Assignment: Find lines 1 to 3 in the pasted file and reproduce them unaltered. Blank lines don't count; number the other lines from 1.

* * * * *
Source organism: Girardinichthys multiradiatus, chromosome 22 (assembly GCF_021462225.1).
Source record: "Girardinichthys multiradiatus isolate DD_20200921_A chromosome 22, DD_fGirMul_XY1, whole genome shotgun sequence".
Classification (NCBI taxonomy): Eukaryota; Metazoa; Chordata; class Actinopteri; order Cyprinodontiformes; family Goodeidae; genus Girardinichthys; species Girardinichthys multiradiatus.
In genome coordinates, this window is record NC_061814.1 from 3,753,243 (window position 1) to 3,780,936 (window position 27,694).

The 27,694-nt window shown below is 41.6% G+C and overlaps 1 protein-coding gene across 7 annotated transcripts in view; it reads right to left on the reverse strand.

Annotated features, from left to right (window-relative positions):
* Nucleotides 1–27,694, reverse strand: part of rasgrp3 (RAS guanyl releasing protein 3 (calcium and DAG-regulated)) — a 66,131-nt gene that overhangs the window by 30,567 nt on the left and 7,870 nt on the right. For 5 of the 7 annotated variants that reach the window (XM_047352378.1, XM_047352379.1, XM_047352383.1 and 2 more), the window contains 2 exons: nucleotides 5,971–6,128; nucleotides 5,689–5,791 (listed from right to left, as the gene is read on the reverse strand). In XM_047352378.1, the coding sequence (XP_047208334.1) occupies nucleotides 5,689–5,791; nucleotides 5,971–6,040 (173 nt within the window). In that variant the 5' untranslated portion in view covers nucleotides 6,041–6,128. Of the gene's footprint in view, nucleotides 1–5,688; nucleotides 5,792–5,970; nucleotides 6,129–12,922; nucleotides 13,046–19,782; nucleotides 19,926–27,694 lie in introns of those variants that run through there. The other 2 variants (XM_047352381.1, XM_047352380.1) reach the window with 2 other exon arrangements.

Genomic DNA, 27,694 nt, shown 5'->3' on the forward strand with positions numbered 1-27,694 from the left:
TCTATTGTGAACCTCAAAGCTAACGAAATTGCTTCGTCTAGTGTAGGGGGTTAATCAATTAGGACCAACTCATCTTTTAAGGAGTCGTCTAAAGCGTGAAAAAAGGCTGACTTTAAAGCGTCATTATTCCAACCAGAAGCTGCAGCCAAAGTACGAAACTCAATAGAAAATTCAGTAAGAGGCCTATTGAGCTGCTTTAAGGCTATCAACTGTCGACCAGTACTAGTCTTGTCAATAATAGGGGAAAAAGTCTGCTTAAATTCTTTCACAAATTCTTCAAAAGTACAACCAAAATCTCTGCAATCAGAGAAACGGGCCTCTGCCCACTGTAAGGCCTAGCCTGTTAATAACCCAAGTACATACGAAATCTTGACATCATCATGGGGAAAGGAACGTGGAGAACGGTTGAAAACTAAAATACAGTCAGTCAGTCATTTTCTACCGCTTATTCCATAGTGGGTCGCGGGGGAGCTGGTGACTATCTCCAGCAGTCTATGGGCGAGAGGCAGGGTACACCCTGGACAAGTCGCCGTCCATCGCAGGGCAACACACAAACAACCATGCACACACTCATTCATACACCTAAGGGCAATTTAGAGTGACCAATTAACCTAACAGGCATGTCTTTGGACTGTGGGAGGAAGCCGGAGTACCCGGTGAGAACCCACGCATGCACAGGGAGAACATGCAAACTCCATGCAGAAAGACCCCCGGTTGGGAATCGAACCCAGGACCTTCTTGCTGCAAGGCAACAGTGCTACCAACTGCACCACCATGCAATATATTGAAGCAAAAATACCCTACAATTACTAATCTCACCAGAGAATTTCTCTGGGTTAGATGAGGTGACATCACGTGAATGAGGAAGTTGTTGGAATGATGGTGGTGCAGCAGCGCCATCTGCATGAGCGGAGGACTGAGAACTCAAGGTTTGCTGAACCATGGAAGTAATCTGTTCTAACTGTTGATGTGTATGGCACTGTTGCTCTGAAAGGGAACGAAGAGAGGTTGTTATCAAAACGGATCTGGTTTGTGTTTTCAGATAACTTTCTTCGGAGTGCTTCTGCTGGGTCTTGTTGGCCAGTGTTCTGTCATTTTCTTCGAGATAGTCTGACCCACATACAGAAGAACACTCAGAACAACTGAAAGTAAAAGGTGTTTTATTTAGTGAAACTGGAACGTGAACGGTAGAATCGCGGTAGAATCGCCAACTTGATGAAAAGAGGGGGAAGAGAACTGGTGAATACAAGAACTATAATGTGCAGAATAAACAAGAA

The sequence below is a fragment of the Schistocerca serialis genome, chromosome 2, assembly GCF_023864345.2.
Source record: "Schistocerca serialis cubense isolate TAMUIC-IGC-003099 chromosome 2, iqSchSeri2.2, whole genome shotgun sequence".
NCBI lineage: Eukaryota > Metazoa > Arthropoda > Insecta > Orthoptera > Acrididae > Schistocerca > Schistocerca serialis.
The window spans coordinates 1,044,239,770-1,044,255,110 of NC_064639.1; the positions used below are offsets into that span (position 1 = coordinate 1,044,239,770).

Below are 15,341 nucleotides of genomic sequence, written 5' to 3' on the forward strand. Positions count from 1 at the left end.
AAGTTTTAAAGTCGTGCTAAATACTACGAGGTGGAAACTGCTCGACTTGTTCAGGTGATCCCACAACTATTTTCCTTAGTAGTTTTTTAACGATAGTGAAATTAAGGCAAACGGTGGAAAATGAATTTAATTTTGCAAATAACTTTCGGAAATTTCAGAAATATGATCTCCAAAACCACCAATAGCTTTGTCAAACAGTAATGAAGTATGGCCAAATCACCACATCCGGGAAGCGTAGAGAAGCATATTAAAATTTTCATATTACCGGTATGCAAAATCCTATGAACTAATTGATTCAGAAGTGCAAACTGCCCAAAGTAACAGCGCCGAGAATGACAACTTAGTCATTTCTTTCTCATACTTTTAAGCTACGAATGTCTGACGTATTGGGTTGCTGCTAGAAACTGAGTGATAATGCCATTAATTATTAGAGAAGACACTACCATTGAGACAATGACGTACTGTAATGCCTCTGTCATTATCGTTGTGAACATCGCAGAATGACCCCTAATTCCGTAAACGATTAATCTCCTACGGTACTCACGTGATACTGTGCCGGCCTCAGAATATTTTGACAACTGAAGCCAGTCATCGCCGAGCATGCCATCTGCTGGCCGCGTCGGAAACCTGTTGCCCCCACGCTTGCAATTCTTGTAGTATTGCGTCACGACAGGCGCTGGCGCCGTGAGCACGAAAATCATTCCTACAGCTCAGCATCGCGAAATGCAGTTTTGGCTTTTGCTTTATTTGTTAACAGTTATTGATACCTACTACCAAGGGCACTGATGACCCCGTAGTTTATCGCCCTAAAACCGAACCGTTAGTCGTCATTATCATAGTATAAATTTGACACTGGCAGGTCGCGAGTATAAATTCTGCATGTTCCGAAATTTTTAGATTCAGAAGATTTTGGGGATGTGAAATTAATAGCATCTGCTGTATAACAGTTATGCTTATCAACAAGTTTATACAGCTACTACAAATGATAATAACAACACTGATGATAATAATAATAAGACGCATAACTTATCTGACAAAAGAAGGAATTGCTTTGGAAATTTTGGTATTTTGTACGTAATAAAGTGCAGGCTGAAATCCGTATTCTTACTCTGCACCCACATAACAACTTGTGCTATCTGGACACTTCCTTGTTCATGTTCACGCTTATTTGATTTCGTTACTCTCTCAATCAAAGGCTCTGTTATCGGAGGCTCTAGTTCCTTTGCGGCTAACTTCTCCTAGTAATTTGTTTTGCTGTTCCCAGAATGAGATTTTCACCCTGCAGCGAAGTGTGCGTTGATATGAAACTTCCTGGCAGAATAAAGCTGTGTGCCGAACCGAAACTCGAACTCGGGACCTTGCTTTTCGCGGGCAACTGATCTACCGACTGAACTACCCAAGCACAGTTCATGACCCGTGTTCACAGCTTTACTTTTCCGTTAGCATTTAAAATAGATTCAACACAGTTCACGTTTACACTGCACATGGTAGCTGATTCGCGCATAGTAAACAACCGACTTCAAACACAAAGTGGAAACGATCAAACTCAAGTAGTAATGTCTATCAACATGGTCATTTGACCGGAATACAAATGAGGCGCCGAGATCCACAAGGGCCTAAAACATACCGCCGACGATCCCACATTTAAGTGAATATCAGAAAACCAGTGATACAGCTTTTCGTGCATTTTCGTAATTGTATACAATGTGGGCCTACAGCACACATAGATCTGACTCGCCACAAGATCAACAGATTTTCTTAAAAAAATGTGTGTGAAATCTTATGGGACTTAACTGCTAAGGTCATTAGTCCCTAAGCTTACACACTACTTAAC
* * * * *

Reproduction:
Source organism: Girardinichthys multiradiatus, chromosome 22 (assembly GCF_021462225.1).
Source record: "Girardinichthys multiradiatus isolate DD_20200921_A chromosome 22, DD_fGirMul_XY1, whole genome shotgun sequence".
Classification (NCBI taxonomy): Eukaryota; Metazoa; Chordata; class Actinopteri; order Cyprinodontiformes; family Goodeidae; genus Girardinichthys; species Girardinichthys multiradiatus.